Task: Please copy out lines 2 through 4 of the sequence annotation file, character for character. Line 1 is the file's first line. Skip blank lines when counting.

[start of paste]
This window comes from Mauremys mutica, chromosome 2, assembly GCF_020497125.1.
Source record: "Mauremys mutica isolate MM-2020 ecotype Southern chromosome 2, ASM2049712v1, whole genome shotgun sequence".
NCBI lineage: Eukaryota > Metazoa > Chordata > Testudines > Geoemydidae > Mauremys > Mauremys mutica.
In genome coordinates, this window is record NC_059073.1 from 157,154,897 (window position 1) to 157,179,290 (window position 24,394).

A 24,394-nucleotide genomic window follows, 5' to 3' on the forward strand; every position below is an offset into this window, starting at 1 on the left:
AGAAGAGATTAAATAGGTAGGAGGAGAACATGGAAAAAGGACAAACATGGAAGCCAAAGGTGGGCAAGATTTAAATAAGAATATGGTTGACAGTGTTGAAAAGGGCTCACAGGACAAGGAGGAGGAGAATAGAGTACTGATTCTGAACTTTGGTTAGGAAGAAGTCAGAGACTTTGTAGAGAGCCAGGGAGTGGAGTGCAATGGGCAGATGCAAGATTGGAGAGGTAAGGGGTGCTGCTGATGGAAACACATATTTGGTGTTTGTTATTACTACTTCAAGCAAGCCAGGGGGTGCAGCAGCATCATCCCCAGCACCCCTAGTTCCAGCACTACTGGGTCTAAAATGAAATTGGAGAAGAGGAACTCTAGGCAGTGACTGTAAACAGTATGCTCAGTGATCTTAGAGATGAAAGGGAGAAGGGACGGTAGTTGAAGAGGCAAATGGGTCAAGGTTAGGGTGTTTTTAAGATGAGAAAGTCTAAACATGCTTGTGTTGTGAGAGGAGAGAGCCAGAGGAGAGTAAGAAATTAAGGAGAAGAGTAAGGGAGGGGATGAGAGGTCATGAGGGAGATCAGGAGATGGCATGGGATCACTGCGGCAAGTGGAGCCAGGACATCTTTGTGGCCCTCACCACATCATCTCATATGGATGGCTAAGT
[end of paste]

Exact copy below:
Source record: "Mauremys mutica isolate MM-2020 ecotype Southern chromosome 2, ASM2049712v1, whole genome shotgun sequence".
NCBI lineage: Eukaryota > Metazoa > Chordata > Testudines > Geoemydidae > Mauremys > Mauremys mutica.
In genome coordinates, this window is record NC_059073.1 from 157,154,897 (window position 1) to 157,179,290 (window position 24,394).